The U.S. Renewable Energy Production Tax Credit (PTC), which was repsonsible for spurring much of the wind energy development in the U.S. over the last decade, expired at the end of 2013, but is showing signs of legislative life and might return later in 2014.
The U.S. Senate Committee on Finance passed on April 3 the Expiring Provisions Improvement Reform and Efficiency (EXPIRE) Act, which includes a number of modifications to the U.S. tax code, including the re-implementation of the Renewable Energy PTC. The EXPIRE Act still needs to be voted on by the full Senate, and then must pass the House of Representatives, before it can be sent President Obama for final authorization. Legislative experts predict, however, that the EXPIRE Act will not come up for full-Senate vote until after mid-term elections in November 2014.
The EXPIRE Act would retroactively extend the Rewable Energy PTC from Jan. 1, 2014 to Dec. 31, 2015, with the same incentives as under the now-expired PTC: $0.23/kWh of credit, available for electricity produced during the first 10 years after a turbine has been placed in service.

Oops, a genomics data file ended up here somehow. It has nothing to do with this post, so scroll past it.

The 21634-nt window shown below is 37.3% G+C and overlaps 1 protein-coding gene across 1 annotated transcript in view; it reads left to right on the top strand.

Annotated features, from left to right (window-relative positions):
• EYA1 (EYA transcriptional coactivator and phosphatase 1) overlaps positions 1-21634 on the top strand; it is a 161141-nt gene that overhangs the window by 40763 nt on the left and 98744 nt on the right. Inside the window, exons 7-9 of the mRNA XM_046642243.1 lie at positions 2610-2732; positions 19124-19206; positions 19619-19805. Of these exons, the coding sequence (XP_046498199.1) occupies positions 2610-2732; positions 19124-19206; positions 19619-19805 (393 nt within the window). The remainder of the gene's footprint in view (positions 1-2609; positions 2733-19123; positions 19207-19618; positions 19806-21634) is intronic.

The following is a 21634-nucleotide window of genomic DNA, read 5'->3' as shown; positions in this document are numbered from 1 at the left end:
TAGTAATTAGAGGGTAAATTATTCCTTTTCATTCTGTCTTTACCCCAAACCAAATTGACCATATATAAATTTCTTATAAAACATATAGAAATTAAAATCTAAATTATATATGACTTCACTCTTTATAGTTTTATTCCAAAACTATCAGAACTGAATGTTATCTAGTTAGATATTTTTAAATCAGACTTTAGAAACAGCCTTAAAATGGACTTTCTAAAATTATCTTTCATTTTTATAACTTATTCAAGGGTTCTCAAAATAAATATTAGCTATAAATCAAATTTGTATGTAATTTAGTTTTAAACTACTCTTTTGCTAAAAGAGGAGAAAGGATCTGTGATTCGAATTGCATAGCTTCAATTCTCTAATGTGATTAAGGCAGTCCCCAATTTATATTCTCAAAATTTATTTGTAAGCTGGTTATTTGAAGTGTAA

The U.S. Energy Information Administration (EIA) reported in 2013 that by 2018, the cost of onshore wind energy production will make the resource competitive with many petroleum-based electricity generation plants, including coal and some natural gas. The EIA estimates that the levelized cost of new generation resources by 2018 will be:
- Conventional coal: $100.10/MW-hr
- Advanced coal: $123.00/MW-hr
- Natural gas, conventional combined cycle: $67.10/MW-hr
- Natural gas, advanced combined cycle: $65.6/MW-hr
- Natural gas, advanced, with carbon capture: $93.40/MW-hr
- Advanced nuclear: $108.40/MW-hr
- Onshore wind: $86.60/MW-hr
Editor PickIn praise of technical service reps
Tech service representatives: without them, molding trials fail and manufacturing issues go unresolved.